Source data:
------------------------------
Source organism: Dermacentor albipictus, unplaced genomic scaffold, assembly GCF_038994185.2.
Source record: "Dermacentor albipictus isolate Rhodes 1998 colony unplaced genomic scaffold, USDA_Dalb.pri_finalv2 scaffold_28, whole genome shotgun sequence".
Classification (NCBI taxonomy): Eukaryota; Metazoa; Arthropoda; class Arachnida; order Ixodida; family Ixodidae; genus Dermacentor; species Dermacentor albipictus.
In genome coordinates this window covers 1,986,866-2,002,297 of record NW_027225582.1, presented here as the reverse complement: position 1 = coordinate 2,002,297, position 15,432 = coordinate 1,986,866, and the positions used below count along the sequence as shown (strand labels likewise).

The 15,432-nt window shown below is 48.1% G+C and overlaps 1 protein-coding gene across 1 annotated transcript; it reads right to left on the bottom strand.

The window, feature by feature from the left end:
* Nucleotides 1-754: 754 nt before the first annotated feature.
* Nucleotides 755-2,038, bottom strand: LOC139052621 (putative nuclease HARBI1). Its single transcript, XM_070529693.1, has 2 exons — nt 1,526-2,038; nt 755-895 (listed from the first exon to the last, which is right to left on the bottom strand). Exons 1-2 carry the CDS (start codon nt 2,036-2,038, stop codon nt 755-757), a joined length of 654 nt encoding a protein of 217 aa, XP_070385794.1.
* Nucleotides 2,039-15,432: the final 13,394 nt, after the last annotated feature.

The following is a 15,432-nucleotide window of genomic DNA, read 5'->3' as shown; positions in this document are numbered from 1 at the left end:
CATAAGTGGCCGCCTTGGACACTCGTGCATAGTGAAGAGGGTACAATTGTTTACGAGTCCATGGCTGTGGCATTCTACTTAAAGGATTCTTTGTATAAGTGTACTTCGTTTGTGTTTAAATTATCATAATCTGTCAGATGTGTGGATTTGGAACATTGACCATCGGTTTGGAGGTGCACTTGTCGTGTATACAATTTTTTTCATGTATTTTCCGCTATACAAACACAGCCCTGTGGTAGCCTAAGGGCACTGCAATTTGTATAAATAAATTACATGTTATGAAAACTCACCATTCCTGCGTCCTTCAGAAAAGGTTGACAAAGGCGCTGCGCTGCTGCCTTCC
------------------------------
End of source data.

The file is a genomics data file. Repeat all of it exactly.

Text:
Source organism: Dermacentor albipictus, unplaced genomic scaffold, assembly GCF_038994185.2.
Source record: "Dermacentor albipictus isolate Rhodes 1998 colony unplaced genomic scaffold, USDA_Dalb.pri_finalv2 scaffold_28, whole genome shotgun sequence".
Classification (NCBI taxonomy): Eukaryota; Metazoa; Arthropoda; class Arachnida; order Ixodida; family Ixodidae; genus Dermacentor; species Dermacentor albipictus.
In genome coordinates this window covers 1,986,866-2,002,297 of record NW_027225582.1, presented here as the reverse complement: position 1 = coordinate 2,002,297, position 15,432 = coordinate 1,986,866, and the positions used below count along the sequence as shown (strand labels likewise).

The 15,432-nt window shown below is 48.1% G+C and overlaps 1 protein-coding gene across 1 annotated transcript; it reads right to left on the bottom strand.

The window, feature by feature from the left end:
* Nucleotides 1-754: 754 nt before the first annotated feature.
* Nucleotides 755-2,038, bottom strand: LOC139052621 (putative nuclease HARBI1). Its single transcript, XM_070529693.1, has 2 exons — nt 1,526-2,038; nt 755-895 (listed from the first exon to the last, which is right to left on the bottom strand). Exons 1-2 carry the CDS (start codon nt 2,036-2,038, stop codon nt 755-757), a joined length of 654 nt encoding a protein of 217 aa, XP_070385794.1.
* Nucleotides 2,039-15,432: the final 13,394 nt, after the last annotated feature.

The following is a 15,432-nucleotide window of genomic DNA, read 5'->3' as shown; positions in this document are numbered from 1 at the left end:
CATAAGTGGCCGCCTTGGACACTCGTGCATAGTGAAGAGGGTACAATTGTTTACGAGTCCATGGCTGTGGCATTCTACTTAAAGGATTCTTTGTATAAGTGTACTTCGTTTGTGTTTAAATTATCATAATCTGTCAGATGTGTGGATTTGGAACATTGACCATCGGTTTGGAGGTGCACTTGTCGTGTATACAATTTTTTTCATGTATTTTCCGCTATACAAACACAGCCCTGTGGTAGCCTAAGGGCACTGCAATTTGTATAAATAAATTACATGTTATGAAAACTCACCATTCCTGCGTCCTTCAGAAAAGGTTGACAAAGGCGCTGCGCTGCTGCCTTCC